Fortunately, with advances in modeling we now have the technology and tools within our power to begin correcting these issues. The solution lies in training our models to identify and eliminate bias in the historical data set and feeding fresh data into the modeling tool that is free from human bias:
- Data augmentation — Sometimes the data available for modeling is insufficient in breadth or depth. These “thin” data sets may deliver inaccurate results. By supplementing this data with additional ancillary information or breaking data into constituent parts, models can sometimes increase accuracy. For example, instead of using a concept such as “neighborhood” as a single input, we can treat individual variables, such as the age of the home or the distance from other structures, as separate data inputs that can produce a more tailored valuation and convert more information from limited data.
- Machine and deep learning — These sophisticated algorithms not only analyze data and look for patterns, but also correct and refine their conclusions based on new and changing data. In this way, machines can learn to separate inaccuracies or “noise” from the data and focus instead on the most relevant information that consistently delivers the most accurate valuations without bias. Neural networks are a terrific example of how modern analytics can mimic human behavior, all the while potentially weeding out biases. And while explainability, or the ability to justify results, is necessary in models, explainability of the differences between two appraisers’ results can often seem like a black box too.
- Artificial intelligence — Perhaps the most exciting approach to reducing bias is through the growth of artificial intelligence. One promising discipline known as Computer Vision analyzes images to assess a home with virtually no human input. By not telling the model the demographics of the homeowner or of the neighborhood, we can see the home, just like the visiting appraiser, but exclude unhelpful, prejudicial data. In this way, we can begin to eliminate unintentional human bias and replace it with objectivity.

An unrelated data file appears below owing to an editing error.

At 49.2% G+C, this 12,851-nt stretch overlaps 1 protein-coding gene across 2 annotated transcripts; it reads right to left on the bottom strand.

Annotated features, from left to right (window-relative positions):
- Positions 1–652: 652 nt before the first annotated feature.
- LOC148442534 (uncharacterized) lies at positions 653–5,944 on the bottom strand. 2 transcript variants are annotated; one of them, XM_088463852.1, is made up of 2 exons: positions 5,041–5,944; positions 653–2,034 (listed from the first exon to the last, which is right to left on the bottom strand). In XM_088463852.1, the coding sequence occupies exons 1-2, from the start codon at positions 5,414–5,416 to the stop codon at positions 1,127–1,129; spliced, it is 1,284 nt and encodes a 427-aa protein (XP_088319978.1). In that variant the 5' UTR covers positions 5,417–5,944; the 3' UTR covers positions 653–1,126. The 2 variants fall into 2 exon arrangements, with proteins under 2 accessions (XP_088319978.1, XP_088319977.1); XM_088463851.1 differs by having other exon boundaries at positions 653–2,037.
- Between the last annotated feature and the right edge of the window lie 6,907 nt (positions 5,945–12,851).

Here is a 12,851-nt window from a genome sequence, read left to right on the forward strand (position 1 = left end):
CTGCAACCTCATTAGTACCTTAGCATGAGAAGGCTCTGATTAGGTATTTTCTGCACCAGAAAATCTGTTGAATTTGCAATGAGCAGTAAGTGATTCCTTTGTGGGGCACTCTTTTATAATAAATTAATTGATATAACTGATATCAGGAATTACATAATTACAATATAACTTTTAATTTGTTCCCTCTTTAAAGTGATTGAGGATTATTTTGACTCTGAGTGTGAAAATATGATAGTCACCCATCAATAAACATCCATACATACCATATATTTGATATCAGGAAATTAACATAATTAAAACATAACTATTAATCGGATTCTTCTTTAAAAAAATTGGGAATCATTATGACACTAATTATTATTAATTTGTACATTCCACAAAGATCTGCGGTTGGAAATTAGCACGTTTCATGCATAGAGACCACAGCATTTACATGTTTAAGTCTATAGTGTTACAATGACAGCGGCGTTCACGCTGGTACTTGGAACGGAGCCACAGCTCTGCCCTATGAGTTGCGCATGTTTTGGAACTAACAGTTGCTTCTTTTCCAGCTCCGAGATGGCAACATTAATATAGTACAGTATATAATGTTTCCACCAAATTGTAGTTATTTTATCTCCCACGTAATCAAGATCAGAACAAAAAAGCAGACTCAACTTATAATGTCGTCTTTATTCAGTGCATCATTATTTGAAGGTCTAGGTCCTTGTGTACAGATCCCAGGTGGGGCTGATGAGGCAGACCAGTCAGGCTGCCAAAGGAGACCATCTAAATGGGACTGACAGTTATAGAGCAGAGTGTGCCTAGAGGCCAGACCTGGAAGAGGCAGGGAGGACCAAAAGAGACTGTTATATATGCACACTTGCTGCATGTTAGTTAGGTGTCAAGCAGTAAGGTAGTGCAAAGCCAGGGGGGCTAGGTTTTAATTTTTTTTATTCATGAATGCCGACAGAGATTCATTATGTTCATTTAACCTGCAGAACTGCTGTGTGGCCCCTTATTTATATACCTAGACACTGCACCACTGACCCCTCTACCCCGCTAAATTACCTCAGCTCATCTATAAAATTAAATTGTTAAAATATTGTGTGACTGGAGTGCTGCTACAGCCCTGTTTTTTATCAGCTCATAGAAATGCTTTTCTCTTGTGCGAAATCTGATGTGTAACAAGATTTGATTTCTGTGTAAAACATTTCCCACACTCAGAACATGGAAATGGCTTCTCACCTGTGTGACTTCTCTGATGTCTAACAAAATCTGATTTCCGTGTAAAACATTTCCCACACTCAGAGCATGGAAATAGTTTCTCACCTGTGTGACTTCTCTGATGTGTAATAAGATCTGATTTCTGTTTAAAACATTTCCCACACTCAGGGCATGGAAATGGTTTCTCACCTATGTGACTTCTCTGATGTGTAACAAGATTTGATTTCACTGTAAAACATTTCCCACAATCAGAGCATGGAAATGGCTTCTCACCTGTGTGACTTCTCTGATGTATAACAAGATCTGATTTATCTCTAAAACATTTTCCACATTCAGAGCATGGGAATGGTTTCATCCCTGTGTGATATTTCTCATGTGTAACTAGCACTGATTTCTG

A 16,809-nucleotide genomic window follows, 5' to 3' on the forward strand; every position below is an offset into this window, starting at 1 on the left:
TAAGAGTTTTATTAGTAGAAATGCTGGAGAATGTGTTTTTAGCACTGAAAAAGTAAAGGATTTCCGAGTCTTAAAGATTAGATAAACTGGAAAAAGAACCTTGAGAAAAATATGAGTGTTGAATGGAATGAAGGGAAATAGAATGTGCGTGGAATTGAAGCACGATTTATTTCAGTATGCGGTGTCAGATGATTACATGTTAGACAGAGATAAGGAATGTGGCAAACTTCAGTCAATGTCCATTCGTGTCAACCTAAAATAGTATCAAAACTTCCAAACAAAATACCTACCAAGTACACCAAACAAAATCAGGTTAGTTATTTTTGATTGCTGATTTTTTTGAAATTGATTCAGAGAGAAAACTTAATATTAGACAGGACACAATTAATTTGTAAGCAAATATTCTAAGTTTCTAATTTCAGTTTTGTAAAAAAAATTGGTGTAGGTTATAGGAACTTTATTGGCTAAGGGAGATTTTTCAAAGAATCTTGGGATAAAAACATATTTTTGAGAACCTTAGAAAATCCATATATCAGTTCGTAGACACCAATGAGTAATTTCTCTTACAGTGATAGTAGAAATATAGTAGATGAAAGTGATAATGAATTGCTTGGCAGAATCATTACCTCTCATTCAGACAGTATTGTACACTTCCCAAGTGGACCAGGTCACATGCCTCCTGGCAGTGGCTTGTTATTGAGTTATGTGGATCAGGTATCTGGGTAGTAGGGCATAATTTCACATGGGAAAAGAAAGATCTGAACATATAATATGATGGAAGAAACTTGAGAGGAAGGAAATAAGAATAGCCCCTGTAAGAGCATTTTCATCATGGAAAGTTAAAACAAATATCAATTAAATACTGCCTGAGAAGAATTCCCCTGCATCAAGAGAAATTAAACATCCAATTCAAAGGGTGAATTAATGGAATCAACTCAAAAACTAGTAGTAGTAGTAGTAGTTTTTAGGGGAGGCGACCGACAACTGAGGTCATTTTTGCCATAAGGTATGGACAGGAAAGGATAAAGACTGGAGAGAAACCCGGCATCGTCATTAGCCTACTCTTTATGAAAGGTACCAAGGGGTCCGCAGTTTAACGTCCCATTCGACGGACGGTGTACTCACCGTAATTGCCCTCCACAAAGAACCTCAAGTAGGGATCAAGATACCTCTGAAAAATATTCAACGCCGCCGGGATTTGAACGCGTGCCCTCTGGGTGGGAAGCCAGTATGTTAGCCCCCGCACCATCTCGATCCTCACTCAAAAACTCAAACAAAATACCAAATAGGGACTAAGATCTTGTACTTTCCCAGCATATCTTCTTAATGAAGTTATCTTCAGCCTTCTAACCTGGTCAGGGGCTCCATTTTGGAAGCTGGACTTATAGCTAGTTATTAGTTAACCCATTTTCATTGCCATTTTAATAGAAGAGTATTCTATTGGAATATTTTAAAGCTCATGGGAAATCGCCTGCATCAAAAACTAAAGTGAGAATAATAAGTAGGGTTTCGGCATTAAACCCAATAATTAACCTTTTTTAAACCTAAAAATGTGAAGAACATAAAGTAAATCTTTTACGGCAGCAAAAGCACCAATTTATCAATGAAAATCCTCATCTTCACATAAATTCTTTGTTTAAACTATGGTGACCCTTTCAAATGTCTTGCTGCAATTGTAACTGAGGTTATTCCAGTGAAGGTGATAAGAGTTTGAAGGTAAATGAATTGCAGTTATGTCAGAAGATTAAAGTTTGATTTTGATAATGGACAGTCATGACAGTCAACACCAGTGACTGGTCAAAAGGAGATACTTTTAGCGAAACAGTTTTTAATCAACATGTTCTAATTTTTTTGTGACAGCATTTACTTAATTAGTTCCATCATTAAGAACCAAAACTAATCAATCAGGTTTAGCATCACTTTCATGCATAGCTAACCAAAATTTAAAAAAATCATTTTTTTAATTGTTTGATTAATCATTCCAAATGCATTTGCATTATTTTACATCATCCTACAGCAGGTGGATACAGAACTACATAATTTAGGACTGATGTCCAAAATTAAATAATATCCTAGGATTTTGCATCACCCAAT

Accurate property valuations are essential for both lenders and borrowers, but they also have a key role to play in making homeownership accessible, establishing housing equity and building generational wealth. While AVMs have the potential to deliver objective valuations without human bias, they rely on data collected by human beings, rendering them susceptible to bias.
Advanced technology can help overcome those errors by augmenting data and applying processes that result in more equitable and accurate conclusions.
Artificial Intelligence and automated valuation solutions may not eradicate human bias in the broader housing industry, or eliminate all model-borne biases in valuations, but they put us a step closer to creating a fair system for all Americans to benefit from their dream of homeownership. Sharing a goal of reducing bias is important, and we should embrace models trained to minimize or eliminate bias to achieve this mission.
This column does not necessarily reflect the opinion of HousingWire’s editorial department and its owners.
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Sarah Wheeler at firstname.lastname@example.org